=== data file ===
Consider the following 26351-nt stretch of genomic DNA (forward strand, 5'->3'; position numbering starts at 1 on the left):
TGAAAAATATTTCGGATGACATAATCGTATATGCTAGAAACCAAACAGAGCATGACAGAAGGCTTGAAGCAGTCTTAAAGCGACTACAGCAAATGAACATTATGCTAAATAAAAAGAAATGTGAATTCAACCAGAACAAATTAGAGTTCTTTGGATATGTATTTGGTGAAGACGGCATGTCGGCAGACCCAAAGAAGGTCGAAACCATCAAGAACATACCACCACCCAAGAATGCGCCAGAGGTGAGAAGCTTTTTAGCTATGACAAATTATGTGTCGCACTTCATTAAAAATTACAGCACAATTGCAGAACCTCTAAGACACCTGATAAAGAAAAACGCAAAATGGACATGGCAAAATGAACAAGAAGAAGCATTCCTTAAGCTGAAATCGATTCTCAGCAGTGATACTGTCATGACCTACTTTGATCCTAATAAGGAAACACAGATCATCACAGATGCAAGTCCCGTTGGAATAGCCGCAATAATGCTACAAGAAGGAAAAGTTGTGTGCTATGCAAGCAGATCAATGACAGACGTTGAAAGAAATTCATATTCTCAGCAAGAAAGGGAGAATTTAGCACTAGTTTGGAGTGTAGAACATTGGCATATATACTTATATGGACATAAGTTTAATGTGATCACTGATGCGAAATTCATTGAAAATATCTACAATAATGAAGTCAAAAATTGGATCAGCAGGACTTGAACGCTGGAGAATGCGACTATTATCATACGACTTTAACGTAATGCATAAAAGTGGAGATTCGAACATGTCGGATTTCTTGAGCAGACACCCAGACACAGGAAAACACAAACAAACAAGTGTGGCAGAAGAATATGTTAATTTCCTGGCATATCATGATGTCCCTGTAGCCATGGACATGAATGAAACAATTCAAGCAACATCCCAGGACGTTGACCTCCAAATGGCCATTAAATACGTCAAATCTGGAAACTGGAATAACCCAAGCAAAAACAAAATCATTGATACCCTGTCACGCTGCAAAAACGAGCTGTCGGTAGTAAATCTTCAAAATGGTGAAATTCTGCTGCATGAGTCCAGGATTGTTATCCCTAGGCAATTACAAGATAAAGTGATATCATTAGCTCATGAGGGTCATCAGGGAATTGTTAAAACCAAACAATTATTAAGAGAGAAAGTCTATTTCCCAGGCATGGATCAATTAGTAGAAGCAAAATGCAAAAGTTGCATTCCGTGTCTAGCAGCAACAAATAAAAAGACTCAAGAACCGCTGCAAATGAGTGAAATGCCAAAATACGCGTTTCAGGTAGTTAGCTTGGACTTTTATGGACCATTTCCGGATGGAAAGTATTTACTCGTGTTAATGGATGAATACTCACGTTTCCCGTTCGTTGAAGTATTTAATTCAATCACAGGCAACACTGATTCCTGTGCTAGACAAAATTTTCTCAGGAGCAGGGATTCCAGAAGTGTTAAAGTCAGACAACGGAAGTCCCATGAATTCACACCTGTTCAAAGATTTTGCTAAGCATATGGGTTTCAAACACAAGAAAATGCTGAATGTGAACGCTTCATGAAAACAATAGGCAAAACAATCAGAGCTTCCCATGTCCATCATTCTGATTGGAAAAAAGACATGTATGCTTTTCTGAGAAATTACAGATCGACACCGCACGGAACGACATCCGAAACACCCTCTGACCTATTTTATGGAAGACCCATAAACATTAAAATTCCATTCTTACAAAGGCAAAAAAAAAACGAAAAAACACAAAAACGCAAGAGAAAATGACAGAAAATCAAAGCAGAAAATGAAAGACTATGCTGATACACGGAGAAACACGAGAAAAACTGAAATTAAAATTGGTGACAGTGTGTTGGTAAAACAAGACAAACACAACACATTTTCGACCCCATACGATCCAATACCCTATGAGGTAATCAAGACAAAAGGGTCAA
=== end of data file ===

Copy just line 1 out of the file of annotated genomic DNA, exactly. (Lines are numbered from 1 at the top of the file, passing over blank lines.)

Consider the following 26351-nt stretch of genomic DNA (forward strand, 5'->3'; position numbering starts at 1 on the left):